After refusing to call an international health emergency three times before, WHO’s expert committee said the outbreak in eastern Democratic Republic of Congo, the second-deadliest in history, merited a global response.
The US Centers for Disease Control (CDC) said it supported the WHO announcement, adding its voice to the US Agency for International Development (USAID) who said their officials would "continue to scale up life-saving support".
More than 1,600 people have died since August, primarily in the eastern Congo, an area where armed rebel movement has hindered the response.
The announcement was declared after an infected pastor traveling from the hot zone in the northeast, went south to Goma, where he died. Goma is a major transit hub in a city of well over one million people.
Governments fear that an international declaration, while bringing more aid, would cause major disruptions in trade and traffic in the region, possibly resulting in border closures.
WHO head Tedros Adhanom Ghebreyesus said that while the risk in the region remains, the possibility of it spreading outside is low.
This declaration "should not be used to stigmatize or penalize the very people who are most in need of our help," said Tedros, adding that this was not part of an effort to try and raise “hundreds of millions of dollars”, which will be needed to stop Ebola.
A public health emergency of international concern is not for fundraising, it’s for preventing the spread of disease. @WHO is not aware of any donor that has withheld funding because the emergency had not been declared. But if that was the excuse, it can no longer be used.Tedros Adhanom Ghebreyesus (@DrTedros) July 17, 2019
Ebola could have gone to Rwanda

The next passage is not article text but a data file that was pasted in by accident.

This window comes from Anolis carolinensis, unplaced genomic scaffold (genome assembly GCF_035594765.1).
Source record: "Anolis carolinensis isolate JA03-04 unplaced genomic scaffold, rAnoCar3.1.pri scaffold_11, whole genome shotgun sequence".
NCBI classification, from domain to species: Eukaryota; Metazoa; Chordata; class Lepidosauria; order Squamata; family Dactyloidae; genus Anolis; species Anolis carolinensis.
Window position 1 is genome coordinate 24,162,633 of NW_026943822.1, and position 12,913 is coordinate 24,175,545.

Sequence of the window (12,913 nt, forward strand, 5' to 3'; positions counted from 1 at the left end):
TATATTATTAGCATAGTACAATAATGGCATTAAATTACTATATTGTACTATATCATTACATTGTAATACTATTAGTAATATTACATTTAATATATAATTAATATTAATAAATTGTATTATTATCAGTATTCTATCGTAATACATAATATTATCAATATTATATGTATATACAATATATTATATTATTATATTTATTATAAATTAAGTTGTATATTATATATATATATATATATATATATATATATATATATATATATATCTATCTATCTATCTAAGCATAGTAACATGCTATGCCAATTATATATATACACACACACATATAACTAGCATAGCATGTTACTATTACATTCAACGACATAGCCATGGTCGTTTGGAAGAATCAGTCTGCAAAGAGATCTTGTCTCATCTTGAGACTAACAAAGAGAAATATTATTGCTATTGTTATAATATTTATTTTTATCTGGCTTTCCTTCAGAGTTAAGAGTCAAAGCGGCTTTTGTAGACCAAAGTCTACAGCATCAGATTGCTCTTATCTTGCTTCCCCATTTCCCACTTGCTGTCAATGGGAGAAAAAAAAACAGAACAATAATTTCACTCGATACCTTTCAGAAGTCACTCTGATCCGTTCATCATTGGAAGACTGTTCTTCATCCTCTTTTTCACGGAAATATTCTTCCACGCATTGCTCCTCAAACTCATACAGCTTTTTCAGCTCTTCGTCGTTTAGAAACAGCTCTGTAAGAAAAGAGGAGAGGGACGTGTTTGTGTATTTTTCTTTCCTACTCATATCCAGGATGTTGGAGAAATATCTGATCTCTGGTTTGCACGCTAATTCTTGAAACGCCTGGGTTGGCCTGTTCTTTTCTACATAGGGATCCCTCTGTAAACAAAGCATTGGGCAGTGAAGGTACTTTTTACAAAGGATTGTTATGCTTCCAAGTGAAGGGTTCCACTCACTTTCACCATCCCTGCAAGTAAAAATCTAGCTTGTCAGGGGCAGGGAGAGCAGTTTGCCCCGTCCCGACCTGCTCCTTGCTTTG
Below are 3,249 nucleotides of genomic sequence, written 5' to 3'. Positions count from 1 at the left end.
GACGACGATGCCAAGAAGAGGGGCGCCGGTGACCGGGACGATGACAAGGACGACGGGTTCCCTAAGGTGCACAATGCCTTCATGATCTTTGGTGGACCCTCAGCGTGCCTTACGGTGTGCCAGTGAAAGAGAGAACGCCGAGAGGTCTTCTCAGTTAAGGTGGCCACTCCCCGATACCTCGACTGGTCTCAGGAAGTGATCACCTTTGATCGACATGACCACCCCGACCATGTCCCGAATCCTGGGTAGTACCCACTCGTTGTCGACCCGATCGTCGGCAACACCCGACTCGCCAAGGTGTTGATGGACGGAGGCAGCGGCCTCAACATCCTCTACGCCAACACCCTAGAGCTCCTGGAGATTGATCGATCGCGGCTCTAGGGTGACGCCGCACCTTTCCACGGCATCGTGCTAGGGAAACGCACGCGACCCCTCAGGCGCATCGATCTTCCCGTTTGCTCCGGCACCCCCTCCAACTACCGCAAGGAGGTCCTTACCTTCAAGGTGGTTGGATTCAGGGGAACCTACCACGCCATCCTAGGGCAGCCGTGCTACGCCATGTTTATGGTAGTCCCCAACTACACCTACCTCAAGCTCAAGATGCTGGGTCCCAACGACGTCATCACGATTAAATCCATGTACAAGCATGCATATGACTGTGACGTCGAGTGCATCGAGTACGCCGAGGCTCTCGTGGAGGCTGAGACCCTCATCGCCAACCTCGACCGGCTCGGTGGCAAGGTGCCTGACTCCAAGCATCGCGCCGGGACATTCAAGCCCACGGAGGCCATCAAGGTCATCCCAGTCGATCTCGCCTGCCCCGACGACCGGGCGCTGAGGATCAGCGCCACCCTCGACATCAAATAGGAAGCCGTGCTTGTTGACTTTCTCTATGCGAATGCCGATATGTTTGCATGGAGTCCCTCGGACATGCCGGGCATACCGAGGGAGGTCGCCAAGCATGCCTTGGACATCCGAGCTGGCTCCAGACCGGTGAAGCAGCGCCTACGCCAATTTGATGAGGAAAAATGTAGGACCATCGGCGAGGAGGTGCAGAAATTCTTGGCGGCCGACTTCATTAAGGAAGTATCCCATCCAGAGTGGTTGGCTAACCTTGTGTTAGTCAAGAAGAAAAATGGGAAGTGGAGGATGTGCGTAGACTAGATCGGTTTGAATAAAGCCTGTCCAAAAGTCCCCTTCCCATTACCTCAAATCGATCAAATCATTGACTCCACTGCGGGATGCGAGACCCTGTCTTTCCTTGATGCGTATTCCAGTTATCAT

The declaration, which some have criticized as late in coming, was announced just as the WHO said on Thursday that a female Congolese fishmonger who was infected with Ebola may have gone to Uganda and back with a stop in Rwanda.
The Ugandan Health Ministry also confirmed this report. She vomited numerous times at a Ugandan market on 11 July before dying in DRC.
"Upon leaving Uganda, she is suspected to have gone to Goma in DRC and later to Gisenyi in Rwanda with unknown business interests," according to the report.
Rwanda has never had Ebola.
WHO had come under fire for not declaring an international emergency during the world’s worst Ebola epidemic in West Africa from 2014-2016. The current outbreak of the deadly hemorrhagic fever has not been stopped in 11 months.
Doctors Without Borders chief Dr Joanne Liu said that she hoped this meant that a more effective response could be mounted against the disease.
"The reality check is that a year into the epidemic, it's still not under control, and we are not where we should be," said Liu.
"We cannot keep doing the same thing and expect different results," she said, adding that more people need to be vaccinated against the disease and greater trust should be built in communities.
One of the first people to survive this eastern Congo outbreak is health worker Dr Maurice Kakule, who addressed the WHO committee meeting in Geneva. He had been treating a patient last July when he came down with Ebola, even before the epidemic was declared.
"What is clear is that Ebola is an emergency because the epidemic persists despite every possible effort to educate people," he said.
Ebola has a 50/50 survival rate. The virus, transmitted from animals to humans, can spread through contact with blood, bodily fluids, secretions or organs of an infected person.
Although more than 160,000 people in North Kivu and Ituri have been vaccinated, the current rebel movements and mistrust of health workers in the communities have made vaccination drives extremely difficult.
The WHO emergency committee will re-evaluate the situation in three months, to either add to the response, or determine if it is no longer an international emergency.